University of Missouri Extension

UED6012, New May 1981

Missouri Courthouses
Contact and other information about this county is available on the National Association of Counties website, http://www.naco.org/Counties/Pages/FindACounty.aspx

Editor's note
The printed version of this publication includes illustrations. Check at left for availability.

Caldwell County Courthouse

Marian M. Ohman
Department of Community Development

Caldwell County: Caldwell
Organized: Dec. 29, 1836
Named after: Capt. Matthew Caldwell, a Kentucky Indian fighter.
County seat: Kingston
 

Except for a few probate records, all Caldwell County records were lost in an 1860 fire that destroyed the courthouse. The Illustrated Historical Atlas of Caldwell County, 1876, provides the earliest history.

After county organization in 1836, Far West, a community created by Mormons, served as Caldwell's county seat until 1842. A school was moved from the southwest part of town to the center of the square for the courthouse.

A shifting population favored a more central location and chose Kingston the second county seat. In Kingston a log building served as the first courthouse. The court may have authorized construction in 1843, or the courthouse may have been an existing building used by the early courts. This 1-1/2-story structure stood on the south side of Main St. opposite the square. The History of Caldwell and Livingston Counties, 1886, described it as not very attractive.

Caldwell County built its second courthouse in either 1847 or 1854. The History of 1886 mentions both dates and identifies Hawkins Green as the builder. Both sources describe it as a two-story, brick building, on the square facing south. The upper story remained unfinished; offices and courtroom were on the first floor. Fire consumed most county records when suspected arsonists set the courthouse ablaze April 19, 1860.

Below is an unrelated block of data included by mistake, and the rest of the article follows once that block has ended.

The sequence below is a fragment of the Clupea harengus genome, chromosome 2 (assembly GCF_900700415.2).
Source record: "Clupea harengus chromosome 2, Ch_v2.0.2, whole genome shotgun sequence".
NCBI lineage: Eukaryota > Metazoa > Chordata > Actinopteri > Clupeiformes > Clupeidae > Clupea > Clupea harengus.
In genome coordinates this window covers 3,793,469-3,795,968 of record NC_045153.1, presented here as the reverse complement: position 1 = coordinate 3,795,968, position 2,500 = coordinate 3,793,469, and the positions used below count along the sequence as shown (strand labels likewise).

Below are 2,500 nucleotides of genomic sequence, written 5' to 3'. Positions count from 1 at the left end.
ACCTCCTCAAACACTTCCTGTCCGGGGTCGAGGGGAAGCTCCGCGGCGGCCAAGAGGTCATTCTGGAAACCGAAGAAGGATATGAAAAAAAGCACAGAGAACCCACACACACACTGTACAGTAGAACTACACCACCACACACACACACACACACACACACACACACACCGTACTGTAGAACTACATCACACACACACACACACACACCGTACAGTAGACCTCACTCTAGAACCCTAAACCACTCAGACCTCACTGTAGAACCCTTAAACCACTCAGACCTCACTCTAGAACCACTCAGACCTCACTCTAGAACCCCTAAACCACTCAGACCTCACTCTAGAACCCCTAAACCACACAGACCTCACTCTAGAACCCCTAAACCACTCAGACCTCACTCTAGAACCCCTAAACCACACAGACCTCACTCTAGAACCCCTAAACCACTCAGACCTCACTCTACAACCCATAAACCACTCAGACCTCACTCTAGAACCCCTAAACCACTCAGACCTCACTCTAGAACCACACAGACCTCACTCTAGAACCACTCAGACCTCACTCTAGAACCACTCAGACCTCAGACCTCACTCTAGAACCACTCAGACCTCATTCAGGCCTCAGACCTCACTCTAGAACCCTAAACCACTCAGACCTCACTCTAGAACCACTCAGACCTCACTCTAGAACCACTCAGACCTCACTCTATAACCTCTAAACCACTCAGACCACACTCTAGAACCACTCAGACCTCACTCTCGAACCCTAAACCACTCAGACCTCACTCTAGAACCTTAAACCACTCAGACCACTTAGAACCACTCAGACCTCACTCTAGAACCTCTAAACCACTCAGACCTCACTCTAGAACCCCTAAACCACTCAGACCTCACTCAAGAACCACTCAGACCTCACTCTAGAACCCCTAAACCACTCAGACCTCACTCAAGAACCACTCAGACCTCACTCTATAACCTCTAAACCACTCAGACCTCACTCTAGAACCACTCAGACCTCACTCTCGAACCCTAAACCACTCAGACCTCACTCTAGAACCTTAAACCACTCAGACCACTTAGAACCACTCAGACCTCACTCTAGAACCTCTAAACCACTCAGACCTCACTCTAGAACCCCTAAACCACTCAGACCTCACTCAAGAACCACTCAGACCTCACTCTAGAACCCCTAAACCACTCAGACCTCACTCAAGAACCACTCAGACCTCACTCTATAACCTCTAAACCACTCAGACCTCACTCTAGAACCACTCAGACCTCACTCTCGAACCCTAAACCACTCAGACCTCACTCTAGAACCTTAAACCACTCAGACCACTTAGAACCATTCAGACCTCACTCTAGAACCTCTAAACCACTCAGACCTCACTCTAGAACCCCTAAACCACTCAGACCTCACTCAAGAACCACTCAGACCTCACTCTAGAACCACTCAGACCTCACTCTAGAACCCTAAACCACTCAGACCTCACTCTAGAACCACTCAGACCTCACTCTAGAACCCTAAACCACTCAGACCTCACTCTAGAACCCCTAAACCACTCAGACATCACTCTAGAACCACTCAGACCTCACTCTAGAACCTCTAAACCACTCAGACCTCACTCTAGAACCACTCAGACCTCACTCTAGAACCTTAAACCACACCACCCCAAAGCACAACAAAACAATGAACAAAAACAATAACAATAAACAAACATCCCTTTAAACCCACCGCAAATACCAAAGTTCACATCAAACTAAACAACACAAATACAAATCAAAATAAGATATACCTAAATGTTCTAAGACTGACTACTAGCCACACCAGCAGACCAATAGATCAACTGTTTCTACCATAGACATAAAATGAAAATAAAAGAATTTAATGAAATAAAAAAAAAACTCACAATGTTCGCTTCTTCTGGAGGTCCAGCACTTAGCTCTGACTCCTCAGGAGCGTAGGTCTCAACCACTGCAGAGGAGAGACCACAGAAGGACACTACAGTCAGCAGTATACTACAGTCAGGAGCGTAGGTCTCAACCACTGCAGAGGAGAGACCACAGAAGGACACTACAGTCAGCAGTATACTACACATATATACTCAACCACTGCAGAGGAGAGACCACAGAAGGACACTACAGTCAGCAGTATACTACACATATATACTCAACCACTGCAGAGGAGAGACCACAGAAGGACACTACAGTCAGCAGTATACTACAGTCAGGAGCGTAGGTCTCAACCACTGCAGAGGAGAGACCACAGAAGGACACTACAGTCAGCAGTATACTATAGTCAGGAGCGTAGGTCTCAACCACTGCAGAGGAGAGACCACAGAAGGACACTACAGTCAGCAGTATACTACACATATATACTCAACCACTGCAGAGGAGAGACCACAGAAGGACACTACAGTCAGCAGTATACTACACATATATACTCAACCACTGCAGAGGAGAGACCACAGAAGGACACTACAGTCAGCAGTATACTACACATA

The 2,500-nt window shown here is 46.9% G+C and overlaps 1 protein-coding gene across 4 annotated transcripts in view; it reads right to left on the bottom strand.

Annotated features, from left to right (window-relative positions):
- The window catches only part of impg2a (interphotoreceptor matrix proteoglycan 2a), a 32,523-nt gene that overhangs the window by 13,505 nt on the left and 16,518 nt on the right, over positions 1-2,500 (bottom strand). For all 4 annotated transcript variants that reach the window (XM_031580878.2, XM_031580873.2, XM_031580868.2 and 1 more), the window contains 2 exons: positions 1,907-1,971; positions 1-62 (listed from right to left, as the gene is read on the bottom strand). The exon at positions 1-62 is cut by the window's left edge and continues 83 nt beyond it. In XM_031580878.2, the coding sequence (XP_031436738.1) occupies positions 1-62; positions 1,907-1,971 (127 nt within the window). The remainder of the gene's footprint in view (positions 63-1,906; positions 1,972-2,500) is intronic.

In 1860, for their third courthouse, the County Court awarded the contract to builders J. A. Crump and George A. Kice of Lexington and appropriated $20,000. The court specified the building be completed by Sept. 1, 1861. This temple-type building resembles the Lafayette County courthouse of 1847 in Lexington and the 1856 Ray County courthouse in Richmond (Figure 1). Contractors Crump and Kice were responsible for construction of all three. On Nov. 28, 1896, fire once again consumed the Caldwell County courthouse. The Hamiltonian Farmer's Advocate described the building as a large, commodious, two-story, brick with "an old colonial portico in front . . . much admired for its antique and quaint architecture."

Figure 1
Caldwell County Courthouse, 1860-1896. (From: Kingston Times, Dec. 5, 1890)

At this point Hamilton contended for the county seat, but the site at Kingston withstood the challenge. The court proceeded with plans for the courthouse of 1898. The cost was not to exceed $26,000. Bonds for an indebtedness of $18,000 were passed on March 5, 1898. Several architects competed, among them William Schrage, architect of courthouses for Howard, Morgan and Ripley counties, whose plans were described as the most elaborate; Homer H. Carr, St. Joseph; and William Garver, who presented a corner tower design. The court selected the proposal of Kansas City architect L. Grant Middaugh. Court officials awarded the building contract to Stanberry Press Brick Co. for $24,827 in May 1898; the building was to be completed Dec. 1, 1898. J. W. Harper, presiding judge, acted as superintendent of construction.

There are two entries which face south and east on the 74-by-69-foot, pressed-brick building. Stairways on each side of the main south entrance lead to the second story. The Circuit Court room is in the northwest part of the second story.

Cornerstone ceremonies took place Sept. 2, 1898; the crowd was estimated at 2,000. This courthouse continues in use today and is on the National Register of Historic Places.

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